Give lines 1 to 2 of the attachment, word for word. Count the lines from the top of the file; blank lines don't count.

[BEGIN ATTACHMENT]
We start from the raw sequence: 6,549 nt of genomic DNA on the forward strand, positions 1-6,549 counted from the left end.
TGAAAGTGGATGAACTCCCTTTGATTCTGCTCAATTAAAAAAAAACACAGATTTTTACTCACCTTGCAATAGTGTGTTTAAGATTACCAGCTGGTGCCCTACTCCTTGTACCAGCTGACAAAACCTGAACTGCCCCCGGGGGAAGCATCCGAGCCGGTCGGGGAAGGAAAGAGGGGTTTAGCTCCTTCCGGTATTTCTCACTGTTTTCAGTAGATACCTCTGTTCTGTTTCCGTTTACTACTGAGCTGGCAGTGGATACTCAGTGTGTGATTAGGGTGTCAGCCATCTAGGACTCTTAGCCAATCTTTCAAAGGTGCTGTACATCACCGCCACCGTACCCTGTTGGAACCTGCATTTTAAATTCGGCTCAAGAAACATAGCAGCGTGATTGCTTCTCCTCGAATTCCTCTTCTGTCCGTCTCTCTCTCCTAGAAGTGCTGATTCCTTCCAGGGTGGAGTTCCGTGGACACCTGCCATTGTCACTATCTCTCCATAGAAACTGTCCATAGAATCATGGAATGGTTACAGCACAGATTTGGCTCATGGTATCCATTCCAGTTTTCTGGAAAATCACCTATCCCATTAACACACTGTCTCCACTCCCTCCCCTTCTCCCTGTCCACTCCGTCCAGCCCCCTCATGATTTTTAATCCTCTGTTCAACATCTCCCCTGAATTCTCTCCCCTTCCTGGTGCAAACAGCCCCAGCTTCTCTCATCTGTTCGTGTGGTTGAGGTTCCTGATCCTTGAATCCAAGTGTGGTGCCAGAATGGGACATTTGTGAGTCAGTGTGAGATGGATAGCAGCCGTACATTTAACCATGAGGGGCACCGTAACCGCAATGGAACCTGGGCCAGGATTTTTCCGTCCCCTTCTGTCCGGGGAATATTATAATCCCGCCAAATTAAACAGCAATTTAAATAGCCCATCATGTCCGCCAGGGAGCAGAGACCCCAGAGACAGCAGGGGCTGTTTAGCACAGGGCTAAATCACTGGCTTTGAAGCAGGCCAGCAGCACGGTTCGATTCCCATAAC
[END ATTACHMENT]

We start from the raw sequence: 6,549 nt of genomic DNA on the forward strand, positions 1-6,549 counted from the left end.
TGAAAGTGGATGAACTCCCTTTGATTCTGCTCAATTAAAAAAAAACACAGATTTTTACTCACCTTGCAATAGTGTGTTTAAGATTACCAGCTGGTGCCCTACTCCTTGTACCAGCTGACAAAACCTGAACTGCCCCCGGGGGAAGCATCCGAGCCGGTCGGGGAAGGAAAGAGGGGTTTAGCTCCTTCCGGTATTTCTCACTGTTTTCAGTAGATACCTCTGTTCTGTTTCCGTTTACTACTGAGCTGGCAGTGGATACTCAGTGTGTGATTAGGGTGTCAGCCATCTAGGACTCTTAGCCAATCTTTCAAAGGTGCTGTACATCACCGCCACCGTACCCTGTTGGAACCTGCATTTTAAATTCGGCTCAAGAAACATAGCAGCGTGATTGCTTCTCCTCGAATTCCTCTTCTGTCCGTCTCTCTCTCCTAGAAGTGCTGATTCCTTCCAGGGTGGAGTTCCGTGGACACCTGCCATTGTCACTATCTCTCCATAGAAACTGTCCATAGAATCATGGAATGGTTACAGCACAGATTTGGCTCATGGTATCCATTCCAGTTTTCTGGAAAATCACCTATCCCATTAACACACTGTCTCCACTCCCTCCCCTTCTCCCTGTCCACTCCGTCCAGCCCCCTCATGATTTTTAATCCTCTGTTCAACATCTCCCCTGAATTCTCTCCCCTTCCTGGTGCAAACAGCCCCAGCTTCTCTCATCTGTTCGTGTGGTTGAGGTTCCTGATCCTTGAATCCAAGTGTGGTGCCAGAATGGGACATTTGTGAGTCAGTGTGAGATGGATAGCAGCCGTACATTTAACCATGAGGGGCACCGTAACCGCAATGGAACCTGGGCCAGGATTTTTCCGTCCCCTTCTGTCCGGGGAATATTATAATCCCGCCAAATTAAACAGCAATTTAAATAGCCCATCATGTCCGCCAGGGAGCAGAGACCCCAGAGACAGCAGGGGCTGTTTAGCACAGGGCTAAATCACTGGCTTTGAAGCAGGCCAGCAGCACGGTTCGATTCCCATAAC